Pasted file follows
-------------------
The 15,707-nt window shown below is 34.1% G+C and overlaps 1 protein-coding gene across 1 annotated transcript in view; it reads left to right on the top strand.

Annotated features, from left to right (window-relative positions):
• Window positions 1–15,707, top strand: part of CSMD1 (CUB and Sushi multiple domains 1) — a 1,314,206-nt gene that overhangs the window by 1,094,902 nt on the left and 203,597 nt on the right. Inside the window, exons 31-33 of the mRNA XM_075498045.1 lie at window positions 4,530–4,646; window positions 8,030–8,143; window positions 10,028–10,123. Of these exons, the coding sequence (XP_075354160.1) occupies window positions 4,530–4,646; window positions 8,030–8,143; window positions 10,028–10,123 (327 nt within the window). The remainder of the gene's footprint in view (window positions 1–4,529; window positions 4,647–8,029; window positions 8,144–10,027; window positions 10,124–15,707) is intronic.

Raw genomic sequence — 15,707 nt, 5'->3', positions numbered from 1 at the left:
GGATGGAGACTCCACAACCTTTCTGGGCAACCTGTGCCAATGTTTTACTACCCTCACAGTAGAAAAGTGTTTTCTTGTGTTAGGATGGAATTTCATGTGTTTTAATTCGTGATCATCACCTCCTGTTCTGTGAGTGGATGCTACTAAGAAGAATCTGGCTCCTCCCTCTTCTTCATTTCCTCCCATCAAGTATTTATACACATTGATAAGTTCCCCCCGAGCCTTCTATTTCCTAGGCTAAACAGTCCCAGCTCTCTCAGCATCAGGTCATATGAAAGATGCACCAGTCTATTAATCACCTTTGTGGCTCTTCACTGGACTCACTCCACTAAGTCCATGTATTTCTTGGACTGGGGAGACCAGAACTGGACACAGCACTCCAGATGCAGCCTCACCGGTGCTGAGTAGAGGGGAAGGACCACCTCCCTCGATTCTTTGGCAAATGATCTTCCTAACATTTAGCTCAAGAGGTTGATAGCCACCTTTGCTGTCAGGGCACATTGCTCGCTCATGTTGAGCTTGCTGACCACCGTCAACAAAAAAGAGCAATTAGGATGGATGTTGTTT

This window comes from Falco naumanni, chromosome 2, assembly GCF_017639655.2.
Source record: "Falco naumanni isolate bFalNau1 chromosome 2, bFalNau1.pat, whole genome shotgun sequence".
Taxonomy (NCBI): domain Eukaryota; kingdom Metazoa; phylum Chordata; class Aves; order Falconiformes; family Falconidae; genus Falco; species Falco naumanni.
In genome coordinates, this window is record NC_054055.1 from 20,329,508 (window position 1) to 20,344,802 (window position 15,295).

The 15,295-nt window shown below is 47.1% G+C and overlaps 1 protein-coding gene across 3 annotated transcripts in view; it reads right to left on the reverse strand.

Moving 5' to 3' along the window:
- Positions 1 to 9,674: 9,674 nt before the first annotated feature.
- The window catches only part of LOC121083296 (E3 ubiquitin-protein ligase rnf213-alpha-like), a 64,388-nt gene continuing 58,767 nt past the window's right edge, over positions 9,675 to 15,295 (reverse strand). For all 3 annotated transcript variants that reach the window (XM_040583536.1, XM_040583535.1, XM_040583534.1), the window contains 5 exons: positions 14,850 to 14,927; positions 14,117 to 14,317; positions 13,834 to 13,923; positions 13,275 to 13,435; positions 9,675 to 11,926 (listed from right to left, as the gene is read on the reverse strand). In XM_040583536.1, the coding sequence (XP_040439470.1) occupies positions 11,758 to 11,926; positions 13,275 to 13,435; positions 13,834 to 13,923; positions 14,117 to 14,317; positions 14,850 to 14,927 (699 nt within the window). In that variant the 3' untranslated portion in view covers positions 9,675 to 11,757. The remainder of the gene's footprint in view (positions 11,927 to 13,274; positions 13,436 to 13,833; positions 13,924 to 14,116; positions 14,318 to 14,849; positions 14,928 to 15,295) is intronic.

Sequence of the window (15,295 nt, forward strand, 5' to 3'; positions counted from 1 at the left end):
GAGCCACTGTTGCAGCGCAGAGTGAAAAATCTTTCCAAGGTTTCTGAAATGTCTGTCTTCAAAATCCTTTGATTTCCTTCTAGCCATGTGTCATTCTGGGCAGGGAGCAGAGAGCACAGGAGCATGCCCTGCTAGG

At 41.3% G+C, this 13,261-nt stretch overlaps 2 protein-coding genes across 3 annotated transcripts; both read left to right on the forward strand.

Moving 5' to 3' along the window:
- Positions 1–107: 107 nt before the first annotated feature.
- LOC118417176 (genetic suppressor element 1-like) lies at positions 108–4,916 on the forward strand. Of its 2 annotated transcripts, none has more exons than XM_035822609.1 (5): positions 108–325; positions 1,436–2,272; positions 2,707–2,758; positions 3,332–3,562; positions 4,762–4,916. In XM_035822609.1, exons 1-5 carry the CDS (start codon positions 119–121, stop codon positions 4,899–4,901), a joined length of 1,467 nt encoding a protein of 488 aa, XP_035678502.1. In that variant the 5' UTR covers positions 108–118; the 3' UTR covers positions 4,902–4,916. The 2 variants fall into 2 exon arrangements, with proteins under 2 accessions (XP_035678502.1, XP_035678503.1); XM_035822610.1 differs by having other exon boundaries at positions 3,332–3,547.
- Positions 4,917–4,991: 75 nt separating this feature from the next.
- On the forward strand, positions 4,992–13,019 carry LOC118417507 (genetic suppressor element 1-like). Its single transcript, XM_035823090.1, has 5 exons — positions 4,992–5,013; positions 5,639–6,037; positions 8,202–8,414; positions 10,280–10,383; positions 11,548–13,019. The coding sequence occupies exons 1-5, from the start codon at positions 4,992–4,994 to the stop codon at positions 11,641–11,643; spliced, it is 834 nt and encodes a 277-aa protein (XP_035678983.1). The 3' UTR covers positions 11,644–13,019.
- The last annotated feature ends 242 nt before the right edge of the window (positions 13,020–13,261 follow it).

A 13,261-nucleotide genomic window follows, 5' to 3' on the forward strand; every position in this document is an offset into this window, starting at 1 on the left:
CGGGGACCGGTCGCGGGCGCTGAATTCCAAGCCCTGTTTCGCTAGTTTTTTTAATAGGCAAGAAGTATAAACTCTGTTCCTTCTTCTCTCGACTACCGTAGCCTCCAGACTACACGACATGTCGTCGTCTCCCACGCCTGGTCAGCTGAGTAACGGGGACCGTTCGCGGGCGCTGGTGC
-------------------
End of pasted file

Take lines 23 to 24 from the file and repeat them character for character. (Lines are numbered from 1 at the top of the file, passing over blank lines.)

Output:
A 13,261-nucleotide genomic window follows, 5' to 3' on the forward strand; every position in this document is an offset into this window, starting at 1 on the left:
CGGGGACCGGTCGCGGGCGCTGAATTCCAAGCCCTGTTTCGCTAGTTTTTTTAATAGGCAAGAAGTATAAACTCTGTTCCTTCTTCTCTCGACTACCGTAGCCTCCAGACTACACGACATGTCGTCGTCTCCCACGCCTGGTCAGCTGAGTAACGGGGACCGTTCGCGGGCGCTGGTGC